Stay Over, the sonic alter ego of musician Oliver Feighan, creates warm, lo-fi bedroom beats that quickly caught the attention of Cisco Adler who signed Stay Over to his label Bananabeat Records. “Stay Over is the imaginary friend in the back of your head cheering you on and telling you to do whatever the fuck you want and be whoever you want to be,” he exclaims. “It’s my personal superhero who lets me know—no matter what I’m going through or what I think about myself—I’m still free. I still make art. Stay Over is yelling, ‘Let’s keep going. Let’s be the light. Let’s get this shit done’.” He embarked on his solo endeavor in 2018 following the dissolution of his previous band and a long-term relationship. As he worked on ideas for Stay Over, he drew influences from Kid Cudi, Death Cab For Cutie and his longstanding passion for poetry and the work of William Shakespeare. Originally from Philadelphia, Feighan moved to LA from New York in 2019 and resides at Cocoon Malibu, an artistic retreat for emerging artists to gather and create. It was there that he wrote and recorded his EP with Adler and co-producer Robbie Winward. Opening up his mind, Feighan got personal with the lyrics. Rather than retreat or censor himself, he faced anxiety, loneliness, and mental health struggles head-on. He stopped smoking and drinking and unpacked latent issues, putting them to rest for the first time by converting them into lyrics. He achieved a literal, spiritual, and sonic breakthrough on his debut single “Breaking Glass” which, within a few weeks, had organically tallied 113K streams and claimed real estate on playlists such as Spotify’s New Alt. The follow-up single “Happy”, which subverts societal expectations, was written and recorded at 5AM in his childhood home. Feighan conducts intensive self-analysis through a prism of auto-tuned bliss as he sings, “I’m supposed to be happy. What happened to me? What if I don’t fit the mold that they want me to be?”. Today sees the release of his music video for “Happy”, which you can check out below! The video was released in partnership with Make Sure Your Friends Are Okay, an organization removing the stigma from mental health by breaking down barriers in communication, and was directed by Bobby Hanaford (Greyson Chance, Vic Mensa, G-Eazy). “The video highlights me being awkward and anti-social,” says Feighan. “It’s how I am a lot of the time. It was filmed during a time where I really wasn’t going outside a lot or socializing with many people. It was directed by my friend Bobby Hanaford and edited by my friend Ben Church. Special thanks to Sid Singh for DPing and for coloring. I’m lucky to have been able to work with such talented people on this video for a song that’s so special to me.” Stay Over’s music aims to make people feel like they are not alone and to be a friend who gives you extra strength, hope and the assurance that it’s ok to be emotional. You can follow Stay Over and stay up-to-date with all upcoming news, as well as stream his music, via the following links. Photo credit: Anthony Campusano.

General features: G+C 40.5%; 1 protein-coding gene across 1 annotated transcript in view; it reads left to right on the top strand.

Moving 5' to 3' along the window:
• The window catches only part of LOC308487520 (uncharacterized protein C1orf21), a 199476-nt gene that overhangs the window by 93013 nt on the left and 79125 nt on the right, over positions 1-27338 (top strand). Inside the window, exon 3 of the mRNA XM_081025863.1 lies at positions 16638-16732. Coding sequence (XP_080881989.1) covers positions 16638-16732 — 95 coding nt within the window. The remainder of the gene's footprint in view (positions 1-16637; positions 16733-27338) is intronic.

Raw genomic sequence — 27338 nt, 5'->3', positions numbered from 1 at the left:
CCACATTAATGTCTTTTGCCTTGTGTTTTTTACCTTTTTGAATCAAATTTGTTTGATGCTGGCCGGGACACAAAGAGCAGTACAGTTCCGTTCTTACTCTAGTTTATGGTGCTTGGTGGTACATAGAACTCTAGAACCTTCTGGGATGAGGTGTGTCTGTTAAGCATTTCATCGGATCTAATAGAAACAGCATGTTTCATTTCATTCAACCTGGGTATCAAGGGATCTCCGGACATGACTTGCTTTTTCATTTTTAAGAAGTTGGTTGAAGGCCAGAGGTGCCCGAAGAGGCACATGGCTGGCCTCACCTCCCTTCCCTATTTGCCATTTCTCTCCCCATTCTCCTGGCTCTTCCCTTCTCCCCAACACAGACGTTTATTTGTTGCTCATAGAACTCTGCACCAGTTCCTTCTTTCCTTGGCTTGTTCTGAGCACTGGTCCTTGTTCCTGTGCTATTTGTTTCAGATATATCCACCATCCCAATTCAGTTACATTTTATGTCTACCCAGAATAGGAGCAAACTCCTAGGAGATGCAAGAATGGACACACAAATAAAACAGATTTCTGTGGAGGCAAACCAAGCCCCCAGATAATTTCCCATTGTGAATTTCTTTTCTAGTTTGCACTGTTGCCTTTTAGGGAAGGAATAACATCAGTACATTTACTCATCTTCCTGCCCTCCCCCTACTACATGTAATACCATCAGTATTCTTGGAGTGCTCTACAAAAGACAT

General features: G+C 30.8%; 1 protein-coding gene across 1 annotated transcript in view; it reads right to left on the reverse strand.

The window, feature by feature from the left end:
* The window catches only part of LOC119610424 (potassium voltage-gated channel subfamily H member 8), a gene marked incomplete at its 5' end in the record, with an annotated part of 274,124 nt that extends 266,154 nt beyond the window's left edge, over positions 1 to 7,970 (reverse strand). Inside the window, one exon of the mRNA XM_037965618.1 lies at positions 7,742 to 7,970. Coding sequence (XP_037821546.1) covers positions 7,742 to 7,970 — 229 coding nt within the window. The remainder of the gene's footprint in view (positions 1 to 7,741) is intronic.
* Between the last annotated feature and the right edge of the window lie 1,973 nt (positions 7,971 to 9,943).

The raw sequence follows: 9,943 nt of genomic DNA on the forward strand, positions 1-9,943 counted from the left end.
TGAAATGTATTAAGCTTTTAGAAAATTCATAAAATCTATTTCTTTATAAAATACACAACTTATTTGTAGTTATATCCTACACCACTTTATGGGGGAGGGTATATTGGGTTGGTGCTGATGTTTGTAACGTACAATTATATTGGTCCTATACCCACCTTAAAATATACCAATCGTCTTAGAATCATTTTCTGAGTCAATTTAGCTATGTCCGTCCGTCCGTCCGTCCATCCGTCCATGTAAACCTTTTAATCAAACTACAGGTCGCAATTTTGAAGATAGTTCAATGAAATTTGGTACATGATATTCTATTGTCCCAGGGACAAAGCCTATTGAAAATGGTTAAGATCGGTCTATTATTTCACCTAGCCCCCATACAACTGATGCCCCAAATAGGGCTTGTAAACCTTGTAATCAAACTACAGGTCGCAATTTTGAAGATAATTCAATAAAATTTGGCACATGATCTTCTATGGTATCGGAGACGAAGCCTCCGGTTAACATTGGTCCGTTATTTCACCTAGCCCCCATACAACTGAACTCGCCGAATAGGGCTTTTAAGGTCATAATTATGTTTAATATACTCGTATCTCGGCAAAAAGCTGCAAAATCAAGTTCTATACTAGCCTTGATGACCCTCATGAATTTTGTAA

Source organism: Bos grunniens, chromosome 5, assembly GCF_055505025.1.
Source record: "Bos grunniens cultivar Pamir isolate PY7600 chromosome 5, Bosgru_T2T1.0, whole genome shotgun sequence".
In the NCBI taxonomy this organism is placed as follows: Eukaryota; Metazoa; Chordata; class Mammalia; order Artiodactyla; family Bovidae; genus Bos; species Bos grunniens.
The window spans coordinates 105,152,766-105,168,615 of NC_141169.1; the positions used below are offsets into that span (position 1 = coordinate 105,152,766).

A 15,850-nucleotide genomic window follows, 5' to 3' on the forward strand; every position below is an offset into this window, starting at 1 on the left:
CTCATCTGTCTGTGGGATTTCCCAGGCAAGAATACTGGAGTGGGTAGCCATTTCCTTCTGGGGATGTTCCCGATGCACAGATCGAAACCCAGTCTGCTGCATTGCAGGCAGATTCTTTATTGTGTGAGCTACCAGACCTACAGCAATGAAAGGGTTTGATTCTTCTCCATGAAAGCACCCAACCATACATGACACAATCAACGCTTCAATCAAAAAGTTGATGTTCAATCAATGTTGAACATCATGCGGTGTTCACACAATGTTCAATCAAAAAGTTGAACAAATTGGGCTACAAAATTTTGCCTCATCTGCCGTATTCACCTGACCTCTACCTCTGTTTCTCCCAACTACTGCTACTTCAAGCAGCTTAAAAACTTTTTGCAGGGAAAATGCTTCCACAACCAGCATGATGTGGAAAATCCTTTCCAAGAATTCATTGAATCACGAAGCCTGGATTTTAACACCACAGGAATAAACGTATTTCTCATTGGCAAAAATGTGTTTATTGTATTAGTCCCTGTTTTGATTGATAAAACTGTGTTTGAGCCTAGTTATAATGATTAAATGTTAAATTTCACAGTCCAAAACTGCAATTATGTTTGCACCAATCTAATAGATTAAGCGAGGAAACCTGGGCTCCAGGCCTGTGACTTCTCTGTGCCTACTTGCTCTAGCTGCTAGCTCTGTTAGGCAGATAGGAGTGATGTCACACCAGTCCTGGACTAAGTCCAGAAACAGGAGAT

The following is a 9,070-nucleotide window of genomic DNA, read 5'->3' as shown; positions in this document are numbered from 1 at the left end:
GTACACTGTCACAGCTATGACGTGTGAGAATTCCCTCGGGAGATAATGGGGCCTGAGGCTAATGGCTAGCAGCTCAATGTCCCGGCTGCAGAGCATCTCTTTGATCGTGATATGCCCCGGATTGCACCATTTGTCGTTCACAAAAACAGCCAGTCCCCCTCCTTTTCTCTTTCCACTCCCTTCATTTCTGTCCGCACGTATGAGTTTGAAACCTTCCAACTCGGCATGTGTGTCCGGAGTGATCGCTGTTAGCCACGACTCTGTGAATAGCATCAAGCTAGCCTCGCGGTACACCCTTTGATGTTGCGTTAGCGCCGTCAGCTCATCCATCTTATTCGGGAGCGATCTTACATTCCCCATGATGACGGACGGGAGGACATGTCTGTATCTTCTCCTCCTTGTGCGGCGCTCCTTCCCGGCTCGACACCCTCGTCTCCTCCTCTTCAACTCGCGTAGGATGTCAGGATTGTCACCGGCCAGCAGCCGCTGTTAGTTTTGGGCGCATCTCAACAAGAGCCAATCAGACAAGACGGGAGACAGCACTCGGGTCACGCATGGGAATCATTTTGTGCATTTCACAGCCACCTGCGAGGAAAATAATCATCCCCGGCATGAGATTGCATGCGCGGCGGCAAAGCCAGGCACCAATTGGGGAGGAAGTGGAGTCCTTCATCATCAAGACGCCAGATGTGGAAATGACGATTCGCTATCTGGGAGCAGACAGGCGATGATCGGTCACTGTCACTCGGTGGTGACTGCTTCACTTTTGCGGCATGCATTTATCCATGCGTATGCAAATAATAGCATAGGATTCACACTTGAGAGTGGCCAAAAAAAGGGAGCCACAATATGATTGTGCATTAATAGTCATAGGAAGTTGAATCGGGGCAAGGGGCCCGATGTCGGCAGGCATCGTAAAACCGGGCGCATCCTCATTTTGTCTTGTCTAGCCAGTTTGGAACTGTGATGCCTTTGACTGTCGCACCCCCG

Your plan has been to release a string of singles this year that have a positive message about mental health. How has music helped you to deal with your own issues with mental health and in what ways are you hoping that your music and message helps others?